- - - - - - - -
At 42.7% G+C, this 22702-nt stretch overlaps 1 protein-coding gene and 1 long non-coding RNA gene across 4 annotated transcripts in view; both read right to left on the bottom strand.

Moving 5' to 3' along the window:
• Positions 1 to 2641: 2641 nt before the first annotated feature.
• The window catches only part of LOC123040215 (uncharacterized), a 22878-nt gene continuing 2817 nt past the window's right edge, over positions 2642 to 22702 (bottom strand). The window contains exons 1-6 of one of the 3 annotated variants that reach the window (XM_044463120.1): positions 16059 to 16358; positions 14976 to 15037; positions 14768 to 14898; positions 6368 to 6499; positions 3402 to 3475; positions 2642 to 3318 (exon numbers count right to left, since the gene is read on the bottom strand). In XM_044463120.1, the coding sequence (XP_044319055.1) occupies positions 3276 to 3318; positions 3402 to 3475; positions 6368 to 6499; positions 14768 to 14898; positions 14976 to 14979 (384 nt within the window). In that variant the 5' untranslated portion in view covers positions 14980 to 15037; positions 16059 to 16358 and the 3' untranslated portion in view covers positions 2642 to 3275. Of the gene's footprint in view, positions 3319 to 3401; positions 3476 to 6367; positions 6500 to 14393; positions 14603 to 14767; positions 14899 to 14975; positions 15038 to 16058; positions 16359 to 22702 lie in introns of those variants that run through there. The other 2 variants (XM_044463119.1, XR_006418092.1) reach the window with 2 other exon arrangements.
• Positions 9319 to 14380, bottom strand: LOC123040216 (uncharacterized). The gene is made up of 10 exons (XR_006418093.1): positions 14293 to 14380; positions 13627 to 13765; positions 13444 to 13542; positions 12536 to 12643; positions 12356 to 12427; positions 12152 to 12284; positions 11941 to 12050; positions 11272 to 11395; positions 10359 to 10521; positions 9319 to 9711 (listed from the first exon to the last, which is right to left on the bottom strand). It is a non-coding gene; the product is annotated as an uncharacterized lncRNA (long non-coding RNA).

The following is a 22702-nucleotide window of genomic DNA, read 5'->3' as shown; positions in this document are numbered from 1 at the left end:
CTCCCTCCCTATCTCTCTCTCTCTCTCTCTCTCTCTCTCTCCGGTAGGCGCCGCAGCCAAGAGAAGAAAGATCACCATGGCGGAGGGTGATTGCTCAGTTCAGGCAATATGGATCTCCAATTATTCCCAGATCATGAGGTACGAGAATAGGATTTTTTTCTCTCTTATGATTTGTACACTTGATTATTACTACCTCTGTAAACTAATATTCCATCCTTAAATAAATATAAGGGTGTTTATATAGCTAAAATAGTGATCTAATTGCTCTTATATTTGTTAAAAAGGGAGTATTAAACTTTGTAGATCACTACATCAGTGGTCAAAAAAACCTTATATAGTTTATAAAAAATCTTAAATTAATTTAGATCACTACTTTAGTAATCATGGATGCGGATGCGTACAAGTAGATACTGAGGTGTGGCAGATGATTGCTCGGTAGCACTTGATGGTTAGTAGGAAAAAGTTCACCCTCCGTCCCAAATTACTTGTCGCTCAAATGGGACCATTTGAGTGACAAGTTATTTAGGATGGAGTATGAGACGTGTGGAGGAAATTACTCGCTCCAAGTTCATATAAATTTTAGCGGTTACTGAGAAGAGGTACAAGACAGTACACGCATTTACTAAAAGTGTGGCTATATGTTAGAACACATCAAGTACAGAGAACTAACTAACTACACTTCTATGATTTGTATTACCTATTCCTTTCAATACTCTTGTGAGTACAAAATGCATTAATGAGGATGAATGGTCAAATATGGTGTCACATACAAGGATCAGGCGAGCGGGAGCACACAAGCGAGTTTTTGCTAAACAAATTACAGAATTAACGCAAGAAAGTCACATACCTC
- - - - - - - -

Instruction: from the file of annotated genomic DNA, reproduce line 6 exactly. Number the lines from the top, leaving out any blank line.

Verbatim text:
The following is a 22702-nucleotide window of genomic DNA, read 5'->3' as shown; positions in this document are numbered from 1 at the left end: